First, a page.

For most really shitty situations there isn't really a "right thing to say" anyway. That goes double for mental illness. I mean, in therapy, the doctor's supposed to listen to the patient instead of talking much, you know? That's such a weird counterintuitive inconvenient way to set things up that I can't imagine it's an accident. If it was even remotely possible to help a depressed person by saying the right things to them, then instead of having therapists we'd find extra-charismatic extra-socially-graceful people, and train them to say just the right thing in every situation, and they'd just sit you down and say the right things at you and you'd feel better.

But that doesn't work. So.

What you can do is treat them like you'd treat any other friend — which is to say, hang out and be present and don't even worry about saying the right thing, and don't stay away out of fear or awkwardness. Just say whatever. You can be like "Hey, I've got a DVD and some Chinese food, can I come over?" Or "I saw the funniest video of a hedgehog and it made me think of you, here's a link." Or "Hey, you know that one joke you used to tell about the monkeys and the platypus? How did that go again?" The content doesn't even matter. All you're doing is continuing to show up and interact and not be driven away, even if some days the only response you get is an Eeyore-esque sigh. But to the extent that anything helps at all, that's what helps.

(Also, concrete, specific offers of practical assistance, if you notice a need that you can help meet. "Tell me if there's anything you need" is useless. "Oh hey so I noticed you were complaining about the bus ride to your doctor, can I give you a lift there next week?" is priceless.)
posted by Now there are two. There are two _______. at 9:09 AM on May 9, 2013 [25 favorites]


Yeah, I wish I could have been all rapier-wit about it but instead I flailed around and tried to somehow excuse how weaksauce my response was without accidentally revealing any of my actual Circumstances or thought processes and then sat in my office tailspinning all afternoon because of the trauma of being accused of being competent.
posted by Acheman at 9:14 AM on May 9, 2013 [7 favorites]


I really needed this post on Monday. Luckily, I still need it today. Or unluckily. (*sigh*)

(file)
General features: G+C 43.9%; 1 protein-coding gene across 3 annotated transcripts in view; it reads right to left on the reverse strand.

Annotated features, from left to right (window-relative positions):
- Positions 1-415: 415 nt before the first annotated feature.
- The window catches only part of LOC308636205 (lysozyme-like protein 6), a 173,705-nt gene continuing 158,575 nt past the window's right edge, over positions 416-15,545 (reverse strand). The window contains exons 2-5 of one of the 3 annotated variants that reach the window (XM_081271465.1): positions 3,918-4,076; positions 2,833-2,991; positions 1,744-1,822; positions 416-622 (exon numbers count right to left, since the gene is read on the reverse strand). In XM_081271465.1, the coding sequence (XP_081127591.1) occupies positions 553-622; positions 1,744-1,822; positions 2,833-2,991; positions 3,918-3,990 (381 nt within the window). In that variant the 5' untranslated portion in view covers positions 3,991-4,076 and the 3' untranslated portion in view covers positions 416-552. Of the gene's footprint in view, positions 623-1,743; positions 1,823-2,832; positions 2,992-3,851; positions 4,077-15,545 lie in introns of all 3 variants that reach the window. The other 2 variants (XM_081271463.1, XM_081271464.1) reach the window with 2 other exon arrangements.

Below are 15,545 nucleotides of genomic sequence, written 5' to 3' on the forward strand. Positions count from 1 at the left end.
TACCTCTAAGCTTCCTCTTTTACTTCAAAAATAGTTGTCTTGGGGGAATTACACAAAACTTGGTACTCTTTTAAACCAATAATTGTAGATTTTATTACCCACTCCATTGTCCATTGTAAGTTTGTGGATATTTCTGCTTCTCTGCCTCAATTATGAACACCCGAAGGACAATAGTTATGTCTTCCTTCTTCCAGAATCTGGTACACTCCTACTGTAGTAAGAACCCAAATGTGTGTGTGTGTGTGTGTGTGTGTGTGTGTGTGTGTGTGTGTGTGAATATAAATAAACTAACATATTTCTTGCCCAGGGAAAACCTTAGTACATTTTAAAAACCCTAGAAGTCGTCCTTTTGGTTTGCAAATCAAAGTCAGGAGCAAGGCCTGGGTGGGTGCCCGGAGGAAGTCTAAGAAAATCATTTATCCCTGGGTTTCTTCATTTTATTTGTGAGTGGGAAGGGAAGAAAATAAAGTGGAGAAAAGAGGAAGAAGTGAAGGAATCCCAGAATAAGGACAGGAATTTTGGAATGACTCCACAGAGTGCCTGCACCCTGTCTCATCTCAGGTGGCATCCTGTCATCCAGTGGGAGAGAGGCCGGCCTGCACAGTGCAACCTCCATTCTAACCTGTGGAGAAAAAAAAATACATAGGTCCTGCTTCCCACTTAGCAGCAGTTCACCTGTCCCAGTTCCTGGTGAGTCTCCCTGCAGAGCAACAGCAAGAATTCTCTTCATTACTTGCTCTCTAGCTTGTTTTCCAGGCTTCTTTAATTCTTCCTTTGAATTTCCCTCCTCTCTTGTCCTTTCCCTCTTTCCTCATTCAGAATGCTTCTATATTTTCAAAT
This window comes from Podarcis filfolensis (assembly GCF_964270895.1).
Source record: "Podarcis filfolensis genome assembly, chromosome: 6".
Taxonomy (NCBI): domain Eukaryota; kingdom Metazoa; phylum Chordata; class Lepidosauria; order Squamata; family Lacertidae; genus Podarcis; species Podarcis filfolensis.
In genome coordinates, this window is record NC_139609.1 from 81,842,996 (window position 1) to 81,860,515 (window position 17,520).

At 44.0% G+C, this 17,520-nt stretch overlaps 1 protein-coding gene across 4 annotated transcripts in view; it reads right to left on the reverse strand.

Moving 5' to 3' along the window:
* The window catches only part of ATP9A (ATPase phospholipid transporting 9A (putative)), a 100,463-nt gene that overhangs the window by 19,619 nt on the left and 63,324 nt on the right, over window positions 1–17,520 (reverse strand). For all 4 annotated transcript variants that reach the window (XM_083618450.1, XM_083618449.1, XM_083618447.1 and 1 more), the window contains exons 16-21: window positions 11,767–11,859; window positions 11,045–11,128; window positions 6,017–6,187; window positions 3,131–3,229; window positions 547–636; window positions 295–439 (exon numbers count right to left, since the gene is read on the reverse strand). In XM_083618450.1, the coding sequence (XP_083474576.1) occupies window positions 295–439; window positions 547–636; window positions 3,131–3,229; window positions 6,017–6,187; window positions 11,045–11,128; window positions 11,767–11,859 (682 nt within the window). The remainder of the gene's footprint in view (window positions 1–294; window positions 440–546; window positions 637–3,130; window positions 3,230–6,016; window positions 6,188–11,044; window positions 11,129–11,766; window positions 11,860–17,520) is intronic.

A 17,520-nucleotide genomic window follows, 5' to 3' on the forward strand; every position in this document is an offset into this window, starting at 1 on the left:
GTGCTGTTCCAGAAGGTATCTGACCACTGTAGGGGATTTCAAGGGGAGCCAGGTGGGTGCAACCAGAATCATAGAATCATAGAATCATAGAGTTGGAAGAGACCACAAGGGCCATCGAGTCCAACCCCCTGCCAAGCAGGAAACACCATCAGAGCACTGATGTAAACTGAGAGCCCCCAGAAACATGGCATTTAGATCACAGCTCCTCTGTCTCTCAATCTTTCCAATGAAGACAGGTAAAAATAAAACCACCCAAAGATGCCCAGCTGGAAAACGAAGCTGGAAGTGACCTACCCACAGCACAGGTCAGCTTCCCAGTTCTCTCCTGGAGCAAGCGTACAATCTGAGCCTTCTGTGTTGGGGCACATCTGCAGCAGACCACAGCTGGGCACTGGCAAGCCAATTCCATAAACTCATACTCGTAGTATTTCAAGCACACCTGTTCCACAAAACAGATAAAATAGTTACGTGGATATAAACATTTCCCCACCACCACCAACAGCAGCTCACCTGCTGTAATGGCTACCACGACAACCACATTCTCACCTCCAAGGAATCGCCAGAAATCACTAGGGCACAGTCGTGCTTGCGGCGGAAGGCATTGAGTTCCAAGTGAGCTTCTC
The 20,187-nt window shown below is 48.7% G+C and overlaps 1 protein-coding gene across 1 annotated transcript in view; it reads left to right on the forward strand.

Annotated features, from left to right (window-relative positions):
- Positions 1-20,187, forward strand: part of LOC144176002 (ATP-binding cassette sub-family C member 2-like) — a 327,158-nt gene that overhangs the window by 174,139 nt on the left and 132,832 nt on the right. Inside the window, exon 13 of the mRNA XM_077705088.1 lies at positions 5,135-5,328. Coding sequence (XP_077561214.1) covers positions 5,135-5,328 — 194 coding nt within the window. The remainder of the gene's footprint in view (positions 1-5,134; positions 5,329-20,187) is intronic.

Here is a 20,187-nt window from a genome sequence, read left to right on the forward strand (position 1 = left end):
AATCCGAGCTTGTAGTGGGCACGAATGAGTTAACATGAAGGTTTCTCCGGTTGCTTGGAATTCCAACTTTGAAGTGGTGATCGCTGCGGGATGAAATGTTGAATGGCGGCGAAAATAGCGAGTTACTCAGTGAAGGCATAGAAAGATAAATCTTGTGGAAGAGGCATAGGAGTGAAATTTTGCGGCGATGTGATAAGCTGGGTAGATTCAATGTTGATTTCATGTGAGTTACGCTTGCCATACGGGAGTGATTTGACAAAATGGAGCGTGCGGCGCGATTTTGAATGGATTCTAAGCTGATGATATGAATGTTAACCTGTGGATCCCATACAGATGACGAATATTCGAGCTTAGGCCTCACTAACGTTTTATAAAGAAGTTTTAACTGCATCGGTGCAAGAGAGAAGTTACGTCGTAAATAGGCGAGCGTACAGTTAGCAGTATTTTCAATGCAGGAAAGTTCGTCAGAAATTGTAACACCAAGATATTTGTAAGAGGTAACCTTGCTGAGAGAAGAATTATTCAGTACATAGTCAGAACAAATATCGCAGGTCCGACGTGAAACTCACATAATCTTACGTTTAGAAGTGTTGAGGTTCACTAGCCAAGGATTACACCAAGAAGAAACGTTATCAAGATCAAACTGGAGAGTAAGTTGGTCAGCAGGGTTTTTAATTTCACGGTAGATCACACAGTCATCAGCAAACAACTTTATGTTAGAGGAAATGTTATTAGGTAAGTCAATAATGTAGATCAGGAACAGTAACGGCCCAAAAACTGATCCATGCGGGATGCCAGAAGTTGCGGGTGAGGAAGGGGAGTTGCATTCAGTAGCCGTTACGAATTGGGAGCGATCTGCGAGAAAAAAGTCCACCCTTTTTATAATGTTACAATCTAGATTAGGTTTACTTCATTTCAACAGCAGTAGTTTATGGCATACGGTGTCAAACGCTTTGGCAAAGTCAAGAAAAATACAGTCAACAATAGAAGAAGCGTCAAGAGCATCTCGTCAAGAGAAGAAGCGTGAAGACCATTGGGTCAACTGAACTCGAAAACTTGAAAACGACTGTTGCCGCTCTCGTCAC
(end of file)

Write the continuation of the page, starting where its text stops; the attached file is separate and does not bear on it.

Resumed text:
posted by Eideteker at 9:15 AM on May 9, 2013


I made myself not have any expectations about that post. If I had had any, though, they would have been surpassed in the first paragraph. By the end, they would have been minute shreds, blasted by the force of her absolutely superlative depiction of catastrophic depression and all of the disturbing non-milestones along the way.

"Maybe everything isn't hopeless bullshit!" INDEED!

decathecting's words are in italics:
"I hated the "it's so good to have you back with us" and the "you're so strong" and whatever other crap it was."

Yeah, I didn't like that stuff either and isn't what I'm talking about. What *I* wanted was: "HURRAY! YOU CAN FEEL STUFF! LET'S FEEL STUFF TOGETHER!" As sweetkid put so well, I wanted a freaking celebration of joy that I had fought through that damned suffocating grey wool. Not platitudes or pity. As I poorly indicated, that's exactly what I was tired of getting. I wanted some kind of marker that I'd next-staged that sucker.

"I've always prided myself on being someone who can put on a good show and do enough to get stuff done when it really needs to be and deal with my own problems without making everyone else miserable."

Me, too. All the way. With pickles. I was an overachiever and high-functioning and all of those tags that mean "compartmentalization works until it doesn't". And then...I wasn't. And it was really noticeable. More than once. To people whose opinions meant the world to me. To the job that meant everything to me. And it was a disaster. It was devastation on top of depression. And when I outmaneuvered that black dog, my life was still a craptacular shambles liberally booby-trapped with consequences and repercussions. I was technically on the mend, but that was terrifically sobering and threatened to pull me back down repeatedly. It was the people in my life who made me feel like a beloved performer on a comeback tour who helped me take those hard steps past that threshold, and even though there was only a handful, that's what kept me going into full remission*.

"It's a backhanded compliment [...]"

"YAY, YOU'RE BACK FROM THE BRINK!" is neither backhanded nor a compliment. It's a celebration. Sure, absolutely, there are people who are going to do throw out things that make you wish you could shake them (or, better, spend some time in your head)...but those aren't what I wanted nor what the majority of folks are giving Allie. I don't know if she's cool with how folks are responding (I know that some of the volume and clumsiness would certainly have pushed me back in a little, myself), but I feel confident in saying that perishing little of it could even slightly qualify as "backhanded compliment" material.

Now, to clarify, I don't say any of this to come down on you. You feel what you feel. That's your right, obviously. I just want to share a different perspective on this that isn't as rooted in personal shame and separates frabjous joy for another human finding their way out of the savage valley from loutish mis-steps in encouragement.

* most folks with catastrophic depression are given the honest truth that it's likely to come back, and that even with a good medication mix and flawless lifestyle hygiene, it can be a threatening buzz in the background for the rest of our lives, so coming through a big one is a recovery, but we're not generally promised "full recovery", hence remission.